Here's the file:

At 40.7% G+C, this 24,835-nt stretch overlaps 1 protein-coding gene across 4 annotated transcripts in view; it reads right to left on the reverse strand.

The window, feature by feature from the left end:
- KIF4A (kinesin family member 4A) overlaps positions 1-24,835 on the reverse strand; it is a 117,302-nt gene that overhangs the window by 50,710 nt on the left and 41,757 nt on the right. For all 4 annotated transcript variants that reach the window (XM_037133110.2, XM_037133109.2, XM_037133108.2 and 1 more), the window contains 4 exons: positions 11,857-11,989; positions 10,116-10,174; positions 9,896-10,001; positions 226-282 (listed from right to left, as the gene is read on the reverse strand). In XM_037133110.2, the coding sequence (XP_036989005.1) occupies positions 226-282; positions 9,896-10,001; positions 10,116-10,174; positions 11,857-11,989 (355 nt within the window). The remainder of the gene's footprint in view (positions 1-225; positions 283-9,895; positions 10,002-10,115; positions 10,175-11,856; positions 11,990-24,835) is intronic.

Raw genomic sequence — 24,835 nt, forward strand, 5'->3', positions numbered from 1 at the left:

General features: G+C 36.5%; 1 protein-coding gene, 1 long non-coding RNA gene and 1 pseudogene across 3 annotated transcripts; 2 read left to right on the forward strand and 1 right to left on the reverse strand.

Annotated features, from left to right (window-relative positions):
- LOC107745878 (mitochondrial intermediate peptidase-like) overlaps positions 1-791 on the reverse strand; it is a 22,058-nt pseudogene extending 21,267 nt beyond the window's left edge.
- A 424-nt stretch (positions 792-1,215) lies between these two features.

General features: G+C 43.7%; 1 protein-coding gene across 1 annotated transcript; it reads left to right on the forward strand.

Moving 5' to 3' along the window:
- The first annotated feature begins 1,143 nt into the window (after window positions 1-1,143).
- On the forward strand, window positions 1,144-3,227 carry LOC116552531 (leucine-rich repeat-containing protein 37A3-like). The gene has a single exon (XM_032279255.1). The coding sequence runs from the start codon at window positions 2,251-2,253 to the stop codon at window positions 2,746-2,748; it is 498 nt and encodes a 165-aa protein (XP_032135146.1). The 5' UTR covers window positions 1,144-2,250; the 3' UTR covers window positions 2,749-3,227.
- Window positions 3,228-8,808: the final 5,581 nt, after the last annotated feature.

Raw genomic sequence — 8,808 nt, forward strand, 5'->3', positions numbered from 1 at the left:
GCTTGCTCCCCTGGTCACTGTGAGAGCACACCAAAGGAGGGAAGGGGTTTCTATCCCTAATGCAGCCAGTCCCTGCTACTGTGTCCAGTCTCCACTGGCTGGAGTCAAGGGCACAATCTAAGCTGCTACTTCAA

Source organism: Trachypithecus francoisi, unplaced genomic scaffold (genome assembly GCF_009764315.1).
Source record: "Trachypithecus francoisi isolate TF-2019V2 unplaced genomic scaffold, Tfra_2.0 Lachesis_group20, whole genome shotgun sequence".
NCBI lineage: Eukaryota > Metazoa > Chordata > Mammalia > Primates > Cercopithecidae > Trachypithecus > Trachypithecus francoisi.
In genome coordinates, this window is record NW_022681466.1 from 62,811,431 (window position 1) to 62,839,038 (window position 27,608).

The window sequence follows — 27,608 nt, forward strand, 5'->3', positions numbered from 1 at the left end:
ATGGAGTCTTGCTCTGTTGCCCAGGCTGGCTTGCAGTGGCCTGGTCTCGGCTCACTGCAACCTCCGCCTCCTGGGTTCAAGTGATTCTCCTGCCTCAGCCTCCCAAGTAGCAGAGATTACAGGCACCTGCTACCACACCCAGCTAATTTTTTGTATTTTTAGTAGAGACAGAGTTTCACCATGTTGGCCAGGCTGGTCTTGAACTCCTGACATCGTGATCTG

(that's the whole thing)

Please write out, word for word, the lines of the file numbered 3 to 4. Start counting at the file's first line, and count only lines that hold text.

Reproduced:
- KIF4A (kinesin family member 4A) overlaps positions 1-24,835 on the reverse strand; it is a 117,302-nt gene that overhangs the window by 50,710 nt on the left and 41,757 nt on the right. For all 4 annotated transcript variants that reach the window (XM_037133110.2, XM_037133109.2, XM_037133108.2 and 1 more), the window contains 4 exons: positions 11,857-11,989; positions 10,116-10,174; positions 9,896-10,001; positions 226-282 (listed from right to left, as the gene is read on the reverse strand). In XM_037133110.2, the coding sequence (XP_036989005.1) occupies positions 226-282; positions 9,896-10,001; positions 10,116-10,174; positions 11,857-11,989 (355 nt within the window). The remainder of the gene's footprint in view (positions 1-225; positions 283-9,895; positions 10,002-10,115; positions 10,175-11,856; positions 11,990-24,835) is intronic.

Raw genomic sequence — 24,835 nt, forward strand, 5'->3', positions numbered from 1 at the left: